In her new book, Unbreak My Heart: A Memoir, Toni Braxton revealed a few very interesting facts about her childhood. One of the most interesting facts was about her need to fake like she was speaking in tongues during church services.
Apparently Toni and her sisters grew up in a very strict Pentecostal type church that she has described as a cult, and her parents were active members. Toni Braxton described how she had to fake speaking in to tongues as a child to keep from getting bullied in her parents cult.
According to Toni Braxton via Daily Mail.UK, “Women had to ‘cover their nakedness’ by wearing only skirts or dresses, full stockings even in the summer and no holidays were acknowledged – or ‘You’re going to hell’! ‘I began connecting religion, God and church with judgment, anxiety and guilt’, Toni writes.
Toni Braxton says her salvation was singing in the Sunshine Band, the children’s church choir. “Yes, Lawd, that child can sang’ the congregation said.”
She went on to say that there were so many religious restrictions that it left little else for children to do. Toni couldn’t go roller-skating because that music was evil. Going to a movie was a sin. Drinking was ungodly.
“You had to be prepared for rapture to come at any time and the goal was to be ‘saved’ and stay obedient, which required being baptized and speaking in tongues. That was the evidence that you were on your way to heaven.” Toni said in her new book“Unbreak My Heart.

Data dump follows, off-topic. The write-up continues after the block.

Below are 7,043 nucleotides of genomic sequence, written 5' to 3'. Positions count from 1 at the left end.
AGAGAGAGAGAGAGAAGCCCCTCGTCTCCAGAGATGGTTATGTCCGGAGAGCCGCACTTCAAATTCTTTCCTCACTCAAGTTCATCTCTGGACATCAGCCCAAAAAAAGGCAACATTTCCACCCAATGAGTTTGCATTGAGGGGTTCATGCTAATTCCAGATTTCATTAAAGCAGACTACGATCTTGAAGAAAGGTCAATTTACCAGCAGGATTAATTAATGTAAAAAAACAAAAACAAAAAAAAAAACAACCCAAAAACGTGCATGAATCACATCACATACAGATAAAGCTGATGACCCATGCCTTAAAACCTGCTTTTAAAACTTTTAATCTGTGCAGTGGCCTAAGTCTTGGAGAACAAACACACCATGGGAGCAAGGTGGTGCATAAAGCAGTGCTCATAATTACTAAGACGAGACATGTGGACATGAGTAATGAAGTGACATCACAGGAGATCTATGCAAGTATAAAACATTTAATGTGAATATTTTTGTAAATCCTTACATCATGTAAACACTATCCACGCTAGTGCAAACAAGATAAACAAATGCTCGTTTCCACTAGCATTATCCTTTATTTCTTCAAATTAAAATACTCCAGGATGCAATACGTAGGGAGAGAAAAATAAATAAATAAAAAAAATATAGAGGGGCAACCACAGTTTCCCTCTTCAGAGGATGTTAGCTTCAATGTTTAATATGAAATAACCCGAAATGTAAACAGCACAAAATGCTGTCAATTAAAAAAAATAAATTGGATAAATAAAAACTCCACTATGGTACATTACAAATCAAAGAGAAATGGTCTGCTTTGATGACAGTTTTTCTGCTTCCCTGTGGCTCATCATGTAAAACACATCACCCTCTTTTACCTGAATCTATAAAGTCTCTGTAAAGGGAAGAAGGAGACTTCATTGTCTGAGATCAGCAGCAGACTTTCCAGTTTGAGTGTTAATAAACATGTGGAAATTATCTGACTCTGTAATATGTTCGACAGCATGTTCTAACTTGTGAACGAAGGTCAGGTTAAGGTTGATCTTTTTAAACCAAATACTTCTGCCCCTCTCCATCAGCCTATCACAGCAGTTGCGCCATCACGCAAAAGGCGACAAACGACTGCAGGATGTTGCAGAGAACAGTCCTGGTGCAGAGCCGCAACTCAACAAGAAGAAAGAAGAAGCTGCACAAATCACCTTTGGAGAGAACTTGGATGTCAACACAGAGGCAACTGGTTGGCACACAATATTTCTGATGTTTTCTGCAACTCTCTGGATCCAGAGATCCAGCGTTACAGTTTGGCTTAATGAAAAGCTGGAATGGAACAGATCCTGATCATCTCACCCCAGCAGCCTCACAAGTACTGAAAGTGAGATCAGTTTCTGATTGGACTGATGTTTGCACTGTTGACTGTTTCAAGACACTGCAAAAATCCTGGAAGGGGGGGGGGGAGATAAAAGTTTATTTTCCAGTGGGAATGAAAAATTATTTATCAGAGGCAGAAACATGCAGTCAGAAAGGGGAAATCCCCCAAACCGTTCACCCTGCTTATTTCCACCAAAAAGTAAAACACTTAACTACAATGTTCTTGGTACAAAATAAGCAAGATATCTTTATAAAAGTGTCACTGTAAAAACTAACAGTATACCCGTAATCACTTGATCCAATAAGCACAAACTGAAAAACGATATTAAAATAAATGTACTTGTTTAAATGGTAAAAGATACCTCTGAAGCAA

At eight years old, Toni faked speaking in tongues and quickly learned that ‘the ties that bound us together became the ties that strangled us’, she writes. ‘Our family had fallen into religious extremism’.
Their spiritual pursuit alienated Toni from other children her age. Her clothes were homely, her mother fixed her hair in a ponytail right on top of her head, and her studies suffered with so many siblings at home. Her parents could not focus on enforcing the children to study
Her parents’ religious journey took them through two more repressive churches before they landed at an organization called Truth Foundation. Despite the repression, the family learned that the girls could sing – Trina, Traci, Tamar, Towanda and Toni — and they performed at area churches.
Toni became known as the girl who sounded like Anita Baker.
She went through a variety of jobs and onto to college, transferring often because she really didn’t want to be a college student. She wanted to pursue music.
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